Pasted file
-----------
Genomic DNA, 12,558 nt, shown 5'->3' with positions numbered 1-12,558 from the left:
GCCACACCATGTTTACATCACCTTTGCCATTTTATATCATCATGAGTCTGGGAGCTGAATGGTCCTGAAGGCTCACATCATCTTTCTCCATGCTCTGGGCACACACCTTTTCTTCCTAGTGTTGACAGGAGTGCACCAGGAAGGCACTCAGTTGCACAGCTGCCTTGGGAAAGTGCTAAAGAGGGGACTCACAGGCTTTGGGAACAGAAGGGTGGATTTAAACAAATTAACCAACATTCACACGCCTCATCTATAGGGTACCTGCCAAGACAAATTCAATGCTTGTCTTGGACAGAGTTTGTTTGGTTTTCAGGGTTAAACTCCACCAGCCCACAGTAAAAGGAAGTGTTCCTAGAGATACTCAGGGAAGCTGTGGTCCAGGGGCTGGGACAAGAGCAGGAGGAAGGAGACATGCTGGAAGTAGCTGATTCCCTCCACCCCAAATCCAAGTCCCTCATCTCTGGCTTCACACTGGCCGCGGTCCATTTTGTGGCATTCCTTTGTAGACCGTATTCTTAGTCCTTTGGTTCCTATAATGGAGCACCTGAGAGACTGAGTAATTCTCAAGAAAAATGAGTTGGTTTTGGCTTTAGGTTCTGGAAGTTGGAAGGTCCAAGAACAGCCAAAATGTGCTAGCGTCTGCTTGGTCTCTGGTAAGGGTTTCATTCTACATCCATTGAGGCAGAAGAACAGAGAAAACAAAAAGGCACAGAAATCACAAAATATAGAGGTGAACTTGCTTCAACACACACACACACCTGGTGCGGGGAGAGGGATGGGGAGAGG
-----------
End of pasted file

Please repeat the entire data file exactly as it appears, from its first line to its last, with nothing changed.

Genomic DNA, 12,558 nt, shown 5'->3' with positions numbered 1-12,558 from the left:
GCCACACCATGTTTACATCACCTTTGCCATTTTATATCATCATGAGTCTGGGAGCTGAATGGTCCTGAAGGCTCACATCATCTTTCTCCATGCTCTGGGCACACACCTTTTCTTCCTAGTGTTGACAGGAGTGCACCAGGAAGGCACTCAGTTGCACAGCTGCCTTGGGAAAGTGCTAAAGAGGGGACTCACAGGCTTTGGGAACAGAAGGGTGGATTTAAACAAATTAACCAACATTCACACGCCTCATCTATAGGGTACCTGCCAAGACAAATTCAATGCTTGTCTTGGACAGAGTTTGTTTGGTTTTCAGGGTTAAACTCCACCAGCCCACAGTAAAAGGAAGTGTTCCTAGAGATACTCAGGGAAGCTGTGGTCCAGGGGCTGGGACAAGAGCAGGAGGAAGGAGACATGCTGGAAGTAGCTGATTCCCTCCACCCCAAATCCAAGTCCCTCATCTCTGGCTTCACACTGGCCGCGGTCCATTTTGTGGCATTCCTTTGTAGACCGTATTCTTAGTCCTTTGGTTCCTATAATGGAGCACCTGAGAGACTGAGTAATTCTCAAGAAAAATGAGTTGGTTTTGGCTTTAGGTTCTGGAAGTTGGAAGGTCCAAGAACAGCCAAAATGTGCTAGCGTCTGCTTGGTCTCTGGTAAGGGTTTCATTCTACATCCATTGAGGCAGAAGAACAGAGAAAACAAAAAGGCACAGAAATCACAAAATATAGAGGTGAACTTGCTTCAACACACACACACACCTGGTGCGGGGAGAGGGATGGGGAGAGG